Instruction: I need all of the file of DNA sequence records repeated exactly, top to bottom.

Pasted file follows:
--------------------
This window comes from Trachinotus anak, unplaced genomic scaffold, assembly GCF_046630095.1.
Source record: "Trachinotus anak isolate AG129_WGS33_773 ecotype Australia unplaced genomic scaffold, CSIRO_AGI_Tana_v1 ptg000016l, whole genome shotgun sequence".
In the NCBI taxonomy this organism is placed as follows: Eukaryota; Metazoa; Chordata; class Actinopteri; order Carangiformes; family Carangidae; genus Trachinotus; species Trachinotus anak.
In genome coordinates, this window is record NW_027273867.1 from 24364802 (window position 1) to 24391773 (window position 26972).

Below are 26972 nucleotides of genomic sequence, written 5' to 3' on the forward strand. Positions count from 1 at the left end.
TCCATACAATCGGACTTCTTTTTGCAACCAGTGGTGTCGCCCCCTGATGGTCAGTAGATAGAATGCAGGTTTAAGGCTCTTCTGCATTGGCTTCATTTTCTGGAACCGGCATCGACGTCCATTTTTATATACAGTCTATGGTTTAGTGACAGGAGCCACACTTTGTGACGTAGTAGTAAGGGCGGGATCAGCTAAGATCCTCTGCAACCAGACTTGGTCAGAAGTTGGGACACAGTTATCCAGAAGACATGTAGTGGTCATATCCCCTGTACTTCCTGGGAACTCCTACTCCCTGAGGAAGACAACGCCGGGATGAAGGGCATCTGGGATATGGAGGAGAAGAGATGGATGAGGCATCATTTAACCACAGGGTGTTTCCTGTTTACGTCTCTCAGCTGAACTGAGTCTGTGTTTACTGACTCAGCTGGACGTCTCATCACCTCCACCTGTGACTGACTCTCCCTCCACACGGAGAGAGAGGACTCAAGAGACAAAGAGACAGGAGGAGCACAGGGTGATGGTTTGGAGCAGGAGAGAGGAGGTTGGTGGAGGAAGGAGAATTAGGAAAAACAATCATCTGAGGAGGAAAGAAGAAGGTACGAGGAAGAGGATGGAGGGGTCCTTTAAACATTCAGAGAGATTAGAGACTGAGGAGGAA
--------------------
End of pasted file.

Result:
This window comes from Trachinotus anak, unplaced genomic scaffold, assembly GCF_046630095.1.
Source record: "Trachinotus anak isolate AG129_WGS33_773 ecotype Australia unplaced genomic scaffold, CSIRO_AGI_Tana_v1 ptg000016l, whole genome shotgun sequence".
In the NCBI taxonomy this organism is placed as follows: Eukaryota; Metazoa; Chordata; class Actinopteri; order Carangiformes; family Carangidae; genus Trachinotus; species Trachinotus anak.
In genome coordinates, this window is record NW_027273867.1 from 24364802 (window position 1) to 24391773 (window position 26972).

Below are 26972 nucleotides of genomic sequence, written 5' to 3' on the forward strand. Positions count from 1 at the left end.
TCCATACAATCGGACTTCTTTTTGCAACCAGTGGTGTCGCCCCCTGATGGTCAGTAGATAGAATGCAGGTTTAAGGCTCTTCTGCATTGGCTTCATTTTCTGGAACCGGCATCGACGTCCATTTTTATATACAGTCTATGGTTTAGTGACAGGAGCCACACTTTGTGACGTAGTAGTAAGGGCGGGATCAGCTAAGATCCTCTGCAACCAGACTTGGTCAGAAGTTGGGACACAGTTATCCAGAAGACATGTAGTGGTCATATCCCCTGTACTTCCTGGGAACTCCTACTCCCTGAGGAAGACAACGCCGGGATGAAGGGCATCTGGGATATGGAGGAGAAGAGATGGATGAGGCATCATTTAACCACAGGGTGTTTCCTGTTTACGTCTCTCAGCTGAACTGAGTCTGTGTTTACTGACTCAGCTGGACGTCTCATCACCTCCACCTGTGACTGACTCTCCCTCCACACGGAGAGAGAGGACTCAAGAGACAAAGAGACAGGAGGAGCACAGGGTGATGGTTTGGAGCAGGAGAGAGGAGGTTGGTGGAGGAAGGAGAATTAGGAAAAACAATCATCTGAGGAGGAAAGAAGAAGGTACGAGGAAGAGGATGGAGGGGTCCTTTAAACATTCAGAGAGATTAGAGACTGAGGAGGAA